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Given the low CR of skeletons and zombies, I have attempted to create a reasonably low level Necromancer villain for my adventurers to thwart. While I am aware that monster creation involves playtesting for accuracy, I would still like to attempt to tune this as finely as possible in the generation stage.

Having already cast Animate Dead before the adventures arrive, the Necromancer has a bonus action available to command the undead under his/her command. Since there is no indication that the animated dead would act independently of being commanded, would I include the relevant statistics for the animated dead as part of the CR calculations for the Necromancer?

Would the HP of the animated dead count toward his/her Defensive CR and would the damage of the animated dead count toward his/her Offensive CR?

Related question in D&D 3.5

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    \$\begingroup\$ related/possibly duplicate: How does the summoning ability affect the encounter difficulty? \$\endgroup\$ – daze413 Mar 11 '17 at 23:45
  • \$\begingroup\$ Do you plan on letting the skellies at the party separately from the Necromancer? \$\endgroup\$ – daze413 Mar 11 '17 at 23:46
  • \$\begingroup\$ Thanks! Also no - I had planned on them guarding the Necromancer - the encounter would be the Necromancer and 4 skeletons/zombies. \$\endgroup\$ – Reibello Mar 11 '17 at 23:47
  • \$\begingroup\$ @daze413 I want to add that the CR for a necromancer is a bit more complex to calculate than just normal summoning spells, thus not a duplicate, (and probably not even related). The Necromancer needs more spells slots to create the undead than to control them. The same necromancer in one day would have more spells available to him than in other days. In that same regard, depending on how well equipped the zombies or skeletons are, the CR of those might increase a bit. Sadly I have no experience in calculating CR, so I can't answer. \$\endgroup\$ – Chepelink Mar 12 '17 at 11:38
  • \$\begingroup\$ One question to the OP, this necromancer is a necromancer wizard? Because a friend of mine just told me that the difference in CR between a necromancer wizard of level 5 and 6 is quite big because of Undead Thralls. \$\endgroup\$ – Chepelink Mar 12 '17 at 12:22
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Calculate CR for the Necromancer and undead separately then use encounter adjusted experience for the group

In 5e CR is used to determine if a creature is appropriate with characters of a given level based on its damage/round and defenses. Creatures with a CR above the PCs level risk overwhelming them either by killing them instantly or soaking up damage beyond what the PCs resources can dish out.

While a Necromancer with a bunch of undead is going to do more damage than a Necromancer alone it isn't going to do this damage as a couple huge attacks like one high CR monster would. Similarly as the Necromancer's group loses HP it will lose creatures unlike a high CR monster suffering critical existence failure. Due to these differences the right way to stat this is by determining the CR of the necromancer and then determining the difficulty of an encounter with them and the group of undead.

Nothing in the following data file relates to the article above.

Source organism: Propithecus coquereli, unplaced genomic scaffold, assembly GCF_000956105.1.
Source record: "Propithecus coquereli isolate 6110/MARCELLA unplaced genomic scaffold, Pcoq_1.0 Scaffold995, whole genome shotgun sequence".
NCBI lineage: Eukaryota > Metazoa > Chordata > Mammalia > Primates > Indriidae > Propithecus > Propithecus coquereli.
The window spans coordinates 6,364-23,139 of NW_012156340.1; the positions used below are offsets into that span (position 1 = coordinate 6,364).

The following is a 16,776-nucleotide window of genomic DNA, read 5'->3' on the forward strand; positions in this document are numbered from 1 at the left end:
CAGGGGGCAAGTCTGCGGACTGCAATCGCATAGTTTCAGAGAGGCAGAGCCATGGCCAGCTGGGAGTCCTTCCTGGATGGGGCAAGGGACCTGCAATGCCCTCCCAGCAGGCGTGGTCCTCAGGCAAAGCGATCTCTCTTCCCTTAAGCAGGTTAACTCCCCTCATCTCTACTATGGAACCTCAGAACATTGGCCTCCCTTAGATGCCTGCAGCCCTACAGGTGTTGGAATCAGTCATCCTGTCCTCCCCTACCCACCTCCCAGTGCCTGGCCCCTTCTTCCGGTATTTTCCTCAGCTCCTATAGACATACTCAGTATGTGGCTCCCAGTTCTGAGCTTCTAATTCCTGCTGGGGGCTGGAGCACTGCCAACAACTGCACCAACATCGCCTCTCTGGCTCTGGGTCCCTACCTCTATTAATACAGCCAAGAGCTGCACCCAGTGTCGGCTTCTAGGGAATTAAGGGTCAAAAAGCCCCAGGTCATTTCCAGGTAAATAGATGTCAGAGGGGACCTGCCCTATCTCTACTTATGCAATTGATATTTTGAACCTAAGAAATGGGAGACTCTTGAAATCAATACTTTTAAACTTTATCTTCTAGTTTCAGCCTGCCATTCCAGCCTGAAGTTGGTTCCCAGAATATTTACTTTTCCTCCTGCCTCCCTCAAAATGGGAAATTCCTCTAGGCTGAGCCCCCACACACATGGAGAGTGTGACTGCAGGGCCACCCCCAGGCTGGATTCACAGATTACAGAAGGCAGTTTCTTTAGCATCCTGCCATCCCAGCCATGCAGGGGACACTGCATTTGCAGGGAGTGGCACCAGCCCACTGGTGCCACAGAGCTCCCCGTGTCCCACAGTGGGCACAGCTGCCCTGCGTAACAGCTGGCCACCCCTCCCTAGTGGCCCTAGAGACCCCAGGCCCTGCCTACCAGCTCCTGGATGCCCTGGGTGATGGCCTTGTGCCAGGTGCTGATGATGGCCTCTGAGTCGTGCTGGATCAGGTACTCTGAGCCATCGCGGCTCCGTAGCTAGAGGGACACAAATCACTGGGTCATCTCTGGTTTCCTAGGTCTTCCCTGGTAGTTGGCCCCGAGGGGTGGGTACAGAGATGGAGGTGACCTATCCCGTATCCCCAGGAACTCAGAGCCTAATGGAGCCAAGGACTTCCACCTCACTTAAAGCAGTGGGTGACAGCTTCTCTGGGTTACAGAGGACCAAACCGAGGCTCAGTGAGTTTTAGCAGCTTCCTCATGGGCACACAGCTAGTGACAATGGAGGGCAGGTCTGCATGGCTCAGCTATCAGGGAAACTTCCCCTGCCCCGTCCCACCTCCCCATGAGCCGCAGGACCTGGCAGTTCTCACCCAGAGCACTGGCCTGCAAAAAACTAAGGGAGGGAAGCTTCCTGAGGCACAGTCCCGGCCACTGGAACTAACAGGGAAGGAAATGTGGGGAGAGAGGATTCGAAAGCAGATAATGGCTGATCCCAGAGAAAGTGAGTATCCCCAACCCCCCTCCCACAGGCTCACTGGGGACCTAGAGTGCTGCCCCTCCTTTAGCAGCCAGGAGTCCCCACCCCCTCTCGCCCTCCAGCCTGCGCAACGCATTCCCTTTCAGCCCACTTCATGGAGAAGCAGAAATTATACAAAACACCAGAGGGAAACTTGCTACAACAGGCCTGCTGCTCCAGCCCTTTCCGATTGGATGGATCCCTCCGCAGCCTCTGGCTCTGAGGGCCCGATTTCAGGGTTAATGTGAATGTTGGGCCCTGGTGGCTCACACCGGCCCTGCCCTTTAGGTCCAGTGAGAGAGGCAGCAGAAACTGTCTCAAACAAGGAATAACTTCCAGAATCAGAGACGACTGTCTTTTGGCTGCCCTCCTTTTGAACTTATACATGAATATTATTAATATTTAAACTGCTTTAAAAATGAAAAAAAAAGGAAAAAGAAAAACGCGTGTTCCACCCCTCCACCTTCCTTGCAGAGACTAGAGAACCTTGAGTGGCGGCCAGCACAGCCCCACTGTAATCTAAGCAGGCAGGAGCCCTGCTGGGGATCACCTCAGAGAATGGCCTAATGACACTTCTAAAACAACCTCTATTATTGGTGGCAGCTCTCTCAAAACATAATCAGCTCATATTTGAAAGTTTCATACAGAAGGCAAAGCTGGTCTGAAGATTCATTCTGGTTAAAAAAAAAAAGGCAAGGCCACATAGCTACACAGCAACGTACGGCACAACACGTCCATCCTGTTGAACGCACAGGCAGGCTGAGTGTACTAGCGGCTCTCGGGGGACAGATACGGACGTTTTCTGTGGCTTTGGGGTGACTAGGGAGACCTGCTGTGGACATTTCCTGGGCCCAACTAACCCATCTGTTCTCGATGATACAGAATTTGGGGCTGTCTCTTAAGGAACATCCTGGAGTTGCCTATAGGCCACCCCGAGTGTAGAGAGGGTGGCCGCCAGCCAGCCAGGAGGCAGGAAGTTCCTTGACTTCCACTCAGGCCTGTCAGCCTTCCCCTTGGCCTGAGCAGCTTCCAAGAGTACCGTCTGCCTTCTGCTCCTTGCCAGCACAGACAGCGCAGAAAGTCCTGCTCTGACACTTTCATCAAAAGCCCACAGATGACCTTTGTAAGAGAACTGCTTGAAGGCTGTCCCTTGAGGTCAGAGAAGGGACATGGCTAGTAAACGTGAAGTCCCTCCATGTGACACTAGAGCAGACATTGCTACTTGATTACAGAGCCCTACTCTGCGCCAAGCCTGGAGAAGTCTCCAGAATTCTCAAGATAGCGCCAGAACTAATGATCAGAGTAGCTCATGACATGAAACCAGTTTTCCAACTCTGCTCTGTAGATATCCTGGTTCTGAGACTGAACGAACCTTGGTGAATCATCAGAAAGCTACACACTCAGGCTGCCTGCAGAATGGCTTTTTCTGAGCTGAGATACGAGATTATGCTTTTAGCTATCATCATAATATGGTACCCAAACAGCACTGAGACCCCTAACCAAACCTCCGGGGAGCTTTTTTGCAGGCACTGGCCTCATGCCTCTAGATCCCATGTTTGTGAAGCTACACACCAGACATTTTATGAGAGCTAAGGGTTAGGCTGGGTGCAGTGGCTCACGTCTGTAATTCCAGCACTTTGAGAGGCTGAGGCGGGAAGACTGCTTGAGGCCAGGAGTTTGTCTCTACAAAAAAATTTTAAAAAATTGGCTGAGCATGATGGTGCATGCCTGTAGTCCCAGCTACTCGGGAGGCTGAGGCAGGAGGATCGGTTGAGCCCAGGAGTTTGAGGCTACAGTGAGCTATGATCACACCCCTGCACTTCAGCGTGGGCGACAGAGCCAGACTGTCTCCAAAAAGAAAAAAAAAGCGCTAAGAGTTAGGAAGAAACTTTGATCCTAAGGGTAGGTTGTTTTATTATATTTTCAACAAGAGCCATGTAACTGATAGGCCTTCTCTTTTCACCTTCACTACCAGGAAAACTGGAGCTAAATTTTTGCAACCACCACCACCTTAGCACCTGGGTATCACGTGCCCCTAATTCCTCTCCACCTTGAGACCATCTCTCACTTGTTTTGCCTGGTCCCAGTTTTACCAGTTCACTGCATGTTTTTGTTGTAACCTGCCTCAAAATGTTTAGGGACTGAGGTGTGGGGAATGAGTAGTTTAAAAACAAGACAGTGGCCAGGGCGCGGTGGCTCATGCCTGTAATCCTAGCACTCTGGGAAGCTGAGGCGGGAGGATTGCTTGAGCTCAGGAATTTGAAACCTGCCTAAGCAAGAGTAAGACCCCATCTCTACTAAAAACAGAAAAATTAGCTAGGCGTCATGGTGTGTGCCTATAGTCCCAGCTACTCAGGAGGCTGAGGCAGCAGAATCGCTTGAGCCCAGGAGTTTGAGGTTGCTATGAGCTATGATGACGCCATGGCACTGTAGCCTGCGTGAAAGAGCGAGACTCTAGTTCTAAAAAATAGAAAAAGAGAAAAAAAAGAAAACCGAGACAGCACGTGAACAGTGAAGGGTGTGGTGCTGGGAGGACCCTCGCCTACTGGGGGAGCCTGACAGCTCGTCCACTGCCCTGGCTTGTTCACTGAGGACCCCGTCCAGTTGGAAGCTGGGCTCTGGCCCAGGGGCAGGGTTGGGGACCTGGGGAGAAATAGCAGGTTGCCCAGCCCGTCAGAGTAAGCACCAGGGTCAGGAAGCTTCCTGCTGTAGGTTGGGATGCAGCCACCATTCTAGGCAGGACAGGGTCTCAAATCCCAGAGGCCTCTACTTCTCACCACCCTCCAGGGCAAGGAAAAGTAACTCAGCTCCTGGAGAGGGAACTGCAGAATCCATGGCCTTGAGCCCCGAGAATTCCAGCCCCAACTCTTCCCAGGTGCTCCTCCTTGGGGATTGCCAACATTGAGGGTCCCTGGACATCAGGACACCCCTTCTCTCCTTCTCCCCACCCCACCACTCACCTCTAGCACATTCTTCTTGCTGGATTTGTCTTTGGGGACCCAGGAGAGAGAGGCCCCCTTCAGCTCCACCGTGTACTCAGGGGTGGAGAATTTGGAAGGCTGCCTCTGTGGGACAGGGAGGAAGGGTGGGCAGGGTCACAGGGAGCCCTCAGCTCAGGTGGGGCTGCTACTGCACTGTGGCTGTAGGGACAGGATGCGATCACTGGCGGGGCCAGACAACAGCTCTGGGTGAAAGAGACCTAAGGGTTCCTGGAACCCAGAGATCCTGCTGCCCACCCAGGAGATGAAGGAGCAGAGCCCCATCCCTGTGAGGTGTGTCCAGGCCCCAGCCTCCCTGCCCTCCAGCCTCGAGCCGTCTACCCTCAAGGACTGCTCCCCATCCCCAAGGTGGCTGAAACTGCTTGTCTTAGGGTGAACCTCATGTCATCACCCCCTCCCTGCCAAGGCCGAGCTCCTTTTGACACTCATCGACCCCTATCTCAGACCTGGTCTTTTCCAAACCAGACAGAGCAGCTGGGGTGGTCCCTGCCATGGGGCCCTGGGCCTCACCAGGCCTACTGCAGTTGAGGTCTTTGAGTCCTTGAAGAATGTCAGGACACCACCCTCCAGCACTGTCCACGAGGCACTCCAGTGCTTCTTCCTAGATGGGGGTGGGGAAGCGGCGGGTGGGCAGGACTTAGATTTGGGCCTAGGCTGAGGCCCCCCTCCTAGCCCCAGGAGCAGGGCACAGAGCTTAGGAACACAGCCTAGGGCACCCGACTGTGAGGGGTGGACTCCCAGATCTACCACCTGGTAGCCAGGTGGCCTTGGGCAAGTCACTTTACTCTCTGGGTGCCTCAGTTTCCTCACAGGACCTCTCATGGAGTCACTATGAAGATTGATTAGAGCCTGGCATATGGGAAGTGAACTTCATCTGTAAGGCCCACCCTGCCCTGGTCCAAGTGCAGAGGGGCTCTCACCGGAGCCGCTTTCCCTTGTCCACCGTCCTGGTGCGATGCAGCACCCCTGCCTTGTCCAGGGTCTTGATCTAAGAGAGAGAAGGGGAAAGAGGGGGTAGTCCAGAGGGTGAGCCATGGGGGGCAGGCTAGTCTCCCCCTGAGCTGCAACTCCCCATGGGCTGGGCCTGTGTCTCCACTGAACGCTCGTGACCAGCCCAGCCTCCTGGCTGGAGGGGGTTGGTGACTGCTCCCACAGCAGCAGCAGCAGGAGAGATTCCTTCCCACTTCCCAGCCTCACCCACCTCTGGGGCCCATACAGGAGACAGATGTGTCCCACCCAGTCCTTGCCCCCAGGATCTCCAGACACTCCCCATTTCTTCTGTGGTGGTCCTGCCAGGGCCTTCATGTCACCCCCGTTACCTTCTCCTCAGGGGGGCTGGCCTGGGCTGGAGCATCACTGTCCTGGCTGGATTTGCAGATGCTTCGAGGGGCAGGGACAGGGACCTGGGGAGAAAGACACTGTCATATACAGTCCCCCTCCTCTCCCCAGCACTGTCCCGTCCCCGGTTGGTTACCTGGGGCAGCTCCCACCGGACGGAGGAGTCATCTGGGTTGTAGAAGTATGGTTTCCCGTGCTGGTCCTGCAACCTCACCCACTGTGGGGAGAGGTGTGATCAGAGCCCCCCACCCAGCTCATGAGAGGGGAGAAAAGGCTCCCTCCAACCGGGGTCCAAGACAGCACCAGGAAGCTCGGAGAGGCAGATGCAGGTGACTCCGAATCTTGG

Remember the undead will be available when calculating the Necromancer's CR

My experience has been that determining offensive CR for a spellcaster is tricky as a spell's effect often varies with how many allies they have. For example your Necromancer could cast Bless which would increase their groups expected damage by a hard to calculate amount. In your case since you know there will be 4 skeleton/zombies you can get a more accurate offensive CR by including their presence in your calculations when determining how effective the Necromancer's spells will be.

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  • \$\begingroup\$ As a follow-up, I just ran my Necromancer through playtest #1, and it turned out the skeletons were largely insignificant to the CR in general. I think I'll follow your and Icyfire's advice, but potentially with some stronger undead. \$\endgroup\$ – Reibello Mar 23 '17 at 1:36
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For better accuracy, treat them as separate monsters in the encounter

You should just treat the skeletons as separate monsters for the fight. Sure, the necromancer will be missing his bonus actions, and might have a slightly lower damage output as a result. Still, if your real interest is gauging the difficulty of the fight at the table, you would be better served by treating the undead separately.

As an example, I used the Kobold Fight Club to estimate the difficulty of an encounter with a mage from the MM, and a mage with 4 skeletons. For a group at level 5, the mage alone is a medium encounter, but the mage with 4 skeletons is a deadly encounter.

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    \$\begingroup\$ Nothing to do with summoning, everything to do with permanent creations. \$\endgroup\$ – Slagmoth Mar 12 '17 at 1:06
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    \$\begingroup\$ What's the functional difference between those cases? \$\endgroup\$ – Icyfire Mar 12 '17 at 2:57
  • \$\begingroup\$ Summoning only lasts for 1 minute in your example, but creating skeletons/zombies is instantaneous. The difference is that once created it only takes a slot to control them, something akin to hiring henchman. You still increase the CR for the villain to have bodyguards whether or not the cost is gold or a favor etc. \$\endgroup\$ – Slagmoth Mar 12 '17 at 3:20
  • \$\begingroup\$ My poorly made point is that I think the answer would be improved by removing the mention of summoning as it is irrelevant to the OP's question. \$\endgroup\$ – Slagmoth Mar 12 '17 at 5:46

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